April 20, 2021
This semester in the Writing Centre, I focused very heavily on learning how to best help non-native English speakers improve their writing; to do so, I used what tools I had available as a linguistics student to teach a solid foundation of good English grammar as it applies to structuring sentences, paragraphs, and whole essays. Last semester, I took a class called Discourse Analysis, which focused on how to structure narratives based on topic and comment—i.e., ‘new’ and ‘old’ information. After finishing the class, I realized that many of my ESL clients in the Writing Centre had issues with topic-comment structure in their essays, as they were mapping their native languages’ information structure onto their English writing, thereby causing their essays to sound unnatural and often unclear. After a quick search through Google Scholar, I also discovered that this was by no means a new issue; there were many publications on topical structure analysis (TSA) as a means of improving ESL student writing (Conner & Farmer 1990; Schneider & Connor 1990; Chan 2010). Using these resources as a starting point and drawing in resources from my experience at CanIL, I narrowed my focus to two main goals: a) figure out how to pass on topic-comment structure to my students in way that was accessible and not too ‘linguisticky’, and b) pass on this knowledge to the other tutors so that they, too, could teach their students the same lessons. For the first, I tested different strategies of explanation across different sessions, often with the same student (whereby I checked for comprehension session-to-session); for the second, I gave semi-weekly presentations to the writing tutors on issues related to topic-comment (word order, sentential elements, etc.).
In the end, I found the work very rewarding. Not only did I get positive feedback from the other tutors regarding the presentations I gave semi-weekly on different issues related to topic-comment, but I found it easier to relate this information to the students I saw in the Writing Centre. I did often have to get creative in how I presented the information to them. Often, as I suspected, the most linguistic term was not the most appropriate one; simple, mundane terms like subject, verb, and object were readily understandable, but more complex concepts like agent, patient, and predicate were trickier. In the end, I found paraphrastic explanations of these terms to be far more helpful: instead of ‘agent’, I said ‘doer of the action’; instead of ‘patient’, I said ‘person/thing receiving the action’; and instead of ‘predicate’, I said ‘the rest of the sentence’ (after I had already explained what the subject was). Getting creative in explaining each of these and many other terms not only helped my students, but also helped me as well. As the adage goes: “If you can’t explain it simply, you don’t understand it well enough” (Einstein, supposedly). Therefore, once I learned how to explain topic-comment simply, I was sure that I understood it properly and could continue teaching it.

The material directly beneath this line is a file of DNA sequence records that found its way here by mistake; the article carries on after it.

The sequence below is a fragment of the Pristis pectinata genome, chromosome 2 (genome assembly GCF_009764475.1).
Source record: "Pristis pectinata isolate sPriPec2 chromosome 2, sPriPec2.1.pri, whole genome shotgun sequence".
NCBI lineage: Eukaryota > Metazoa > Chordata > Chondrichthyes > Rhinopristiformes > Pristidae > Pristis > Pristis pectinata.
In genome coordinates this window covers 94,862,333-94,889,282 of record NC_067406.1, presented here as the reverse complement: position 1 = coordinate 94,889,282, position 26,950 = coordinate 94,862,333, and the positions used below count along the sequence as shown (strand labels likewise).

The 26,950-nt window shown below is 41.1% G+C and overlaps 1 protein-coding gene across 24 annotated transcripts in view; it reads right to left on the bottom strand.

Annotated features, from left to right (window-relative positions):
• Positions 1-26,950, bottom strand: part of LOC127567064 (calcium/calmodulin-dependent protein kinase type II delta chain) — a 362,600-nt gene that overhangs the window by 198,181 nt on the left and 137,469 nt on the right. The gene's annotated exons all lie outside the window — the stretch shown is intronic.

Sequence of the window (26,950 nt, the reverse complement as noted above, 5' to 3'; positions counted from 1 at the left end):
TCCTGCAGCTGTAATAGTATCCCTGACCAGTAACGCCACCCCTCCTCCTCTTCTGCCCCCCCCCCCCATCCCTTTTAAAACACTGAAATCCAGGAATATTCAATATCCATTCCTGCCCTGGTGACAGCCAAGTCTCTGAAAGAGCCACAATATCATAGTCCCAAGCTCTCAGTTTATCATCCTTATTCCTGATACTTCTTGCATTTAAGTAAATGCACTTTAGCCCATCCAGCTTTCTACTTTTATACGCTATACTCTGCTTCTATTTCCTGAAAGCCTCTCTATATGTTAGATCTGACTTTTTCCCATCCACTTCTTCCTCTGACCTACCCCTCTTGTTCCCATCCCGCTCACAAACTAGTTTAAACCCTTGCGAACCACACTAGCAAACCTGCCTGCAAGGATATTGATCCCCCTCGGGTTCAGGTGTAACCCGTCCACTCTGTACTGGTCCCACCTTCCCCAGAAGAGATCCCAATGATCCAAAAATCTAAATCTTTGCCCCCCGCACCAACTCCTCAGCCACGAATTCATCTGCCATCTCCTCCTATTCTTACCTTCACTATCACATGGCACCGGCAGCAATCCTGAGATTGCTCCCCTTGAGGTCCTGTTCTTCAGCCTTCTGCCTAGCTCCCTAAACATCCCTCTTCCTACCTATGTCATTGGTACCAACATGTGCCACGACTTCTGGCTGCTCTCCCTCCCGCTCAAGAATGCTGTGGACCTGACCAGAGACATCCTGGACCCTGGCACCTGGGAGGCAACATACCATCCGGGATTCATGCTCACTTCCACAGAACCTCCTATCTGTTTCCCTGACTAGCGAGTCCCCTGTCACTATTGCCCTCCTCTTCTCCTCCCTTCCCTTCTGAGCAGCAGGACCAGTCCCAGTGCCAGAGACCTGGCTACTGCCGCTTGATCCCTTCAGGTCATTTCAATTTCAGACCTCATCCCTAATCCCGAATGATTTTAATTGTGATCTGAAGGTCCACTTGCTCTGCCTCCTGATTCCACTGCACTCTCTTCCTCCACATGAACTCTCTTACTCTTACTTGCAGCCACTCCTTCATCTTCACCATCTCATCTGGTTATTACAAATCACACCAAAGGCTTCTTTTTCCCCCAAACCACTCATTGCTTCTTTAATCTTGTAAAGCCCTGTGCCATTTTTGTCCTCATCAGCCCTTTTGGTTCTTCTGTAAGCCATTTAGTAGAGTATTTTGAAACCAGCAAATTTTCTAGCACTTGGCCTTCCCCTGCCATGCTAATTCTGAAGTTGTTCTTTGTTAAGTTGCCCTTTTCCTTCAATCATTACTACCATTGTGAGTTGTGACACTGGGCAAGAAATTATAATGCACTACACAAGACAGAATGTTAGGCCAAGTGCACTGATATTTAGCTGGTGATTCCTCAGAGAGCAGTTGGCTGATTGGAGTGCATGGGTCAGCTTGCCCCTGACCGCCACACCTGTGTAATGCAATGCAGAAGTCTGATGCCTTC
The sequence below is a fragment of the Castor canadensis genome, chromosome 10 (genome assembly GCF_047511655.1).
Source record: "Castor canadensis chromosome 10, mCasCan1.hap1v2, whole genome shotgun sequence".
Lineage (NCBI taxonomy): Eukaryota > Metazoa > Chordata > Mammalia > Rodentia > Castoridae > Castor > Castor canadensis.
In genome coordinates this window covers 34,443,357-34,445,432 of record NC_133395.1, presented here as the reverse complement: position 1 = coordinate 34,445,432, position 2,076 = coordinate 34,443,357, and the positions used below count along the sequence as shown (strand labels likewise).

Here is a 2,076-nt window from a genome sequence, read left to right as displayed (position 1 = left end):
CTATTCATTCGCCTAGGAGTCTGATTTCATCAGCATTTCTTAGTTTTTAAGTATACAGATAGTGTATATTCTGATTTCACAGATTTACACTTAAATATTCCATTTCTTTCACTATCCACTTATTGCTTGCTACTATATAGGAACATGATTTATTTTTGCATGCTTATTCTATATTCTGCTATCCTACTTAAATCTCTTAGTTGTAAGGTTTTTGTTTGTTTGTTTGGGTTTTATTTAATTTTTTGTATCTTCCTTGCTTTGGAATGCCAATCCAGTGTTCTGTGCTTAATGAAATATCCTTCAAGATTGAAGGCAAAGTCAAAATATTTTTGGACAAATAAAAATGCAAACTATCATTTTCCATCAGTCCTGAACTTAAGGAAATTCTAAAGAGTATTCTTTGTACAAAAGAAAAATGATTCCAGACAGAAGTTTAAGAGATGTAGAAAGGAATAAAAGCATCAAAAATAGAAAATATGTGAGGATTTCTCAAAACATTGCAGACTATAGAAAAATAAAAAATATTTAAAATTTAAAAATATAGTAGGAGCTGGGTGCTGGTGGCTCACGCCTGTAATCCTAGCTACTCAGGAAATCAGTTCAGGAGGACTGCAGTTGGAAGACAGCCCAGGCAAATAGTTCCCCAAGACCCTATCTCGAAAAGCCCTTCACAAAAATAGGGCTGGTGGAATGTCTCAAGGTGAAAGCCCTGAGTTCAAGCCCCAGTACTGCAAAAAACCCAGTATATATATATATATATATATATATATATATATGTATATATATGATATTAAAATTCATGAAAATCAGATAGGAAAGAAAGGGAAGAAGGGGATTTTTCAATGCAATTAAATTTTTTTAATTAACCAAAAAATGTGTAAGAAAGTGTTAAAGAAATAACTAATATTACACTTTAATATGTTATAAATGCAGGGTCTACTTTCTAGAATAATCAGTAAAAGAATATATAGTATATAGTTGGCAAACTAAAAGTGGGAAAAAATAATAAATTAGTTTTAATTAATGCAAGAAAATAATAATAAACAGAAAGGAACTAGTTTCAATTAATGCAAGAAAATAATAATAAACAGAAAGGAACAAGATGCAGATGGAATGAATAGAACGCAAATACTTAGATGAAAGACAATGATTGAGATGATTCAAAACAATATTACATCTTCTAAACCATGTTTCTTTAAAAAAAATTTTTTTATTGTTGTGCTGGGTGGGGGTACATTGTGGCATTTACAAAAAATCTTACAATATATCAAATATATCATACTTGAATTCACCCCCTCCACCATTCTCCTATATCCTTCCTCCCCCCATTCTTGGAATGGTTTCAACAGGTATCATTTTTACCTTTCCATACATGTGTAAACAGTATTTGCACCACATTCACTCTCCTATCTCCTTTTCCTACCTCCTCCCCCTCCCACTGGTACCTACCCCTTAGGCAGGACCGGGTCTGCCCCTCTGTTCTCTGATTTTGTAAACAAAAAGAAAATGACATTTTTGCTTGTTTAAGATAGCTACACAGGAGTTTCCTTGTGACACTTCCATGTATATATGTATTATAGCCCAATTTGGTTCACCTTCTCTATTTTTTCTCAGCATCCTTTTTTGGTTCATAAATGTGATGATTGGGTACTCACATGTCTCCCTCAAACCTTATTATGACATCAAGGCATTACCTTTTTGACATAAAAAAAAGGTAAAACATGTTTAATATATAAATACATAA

Chan, A. Y. W. (2004). Noun Phrases in Chinese and English: A Study of English Structural Problems Encountered by Chinese ESL Students in Hong Kong. Language, Culture and Curriculum, 17(1), 33-47. https://doi.org/10.1080/07908310408666680
Connor, U., & Farmer, M. (1990). The teaching of topical structure analysis as a revision strategy for ESL writers. In B. Kroll (Ed.), Second Language Writing (Cambridge Applied Linguistics): Research Insights for the Classroom (Cambridge Applied Linguistics, pp. 126-139). Cambridge: Cambridge University Press. https://doi.org/10.1017/CBO9781139524551.013
Schneider, M., & Connor, U. (1990). Analyzing topical structure in ESL essays: Not all topics are equal. Studies in Second Language Acquisition, 12(4), 411-427. http://hdl.handle.net/1805/2649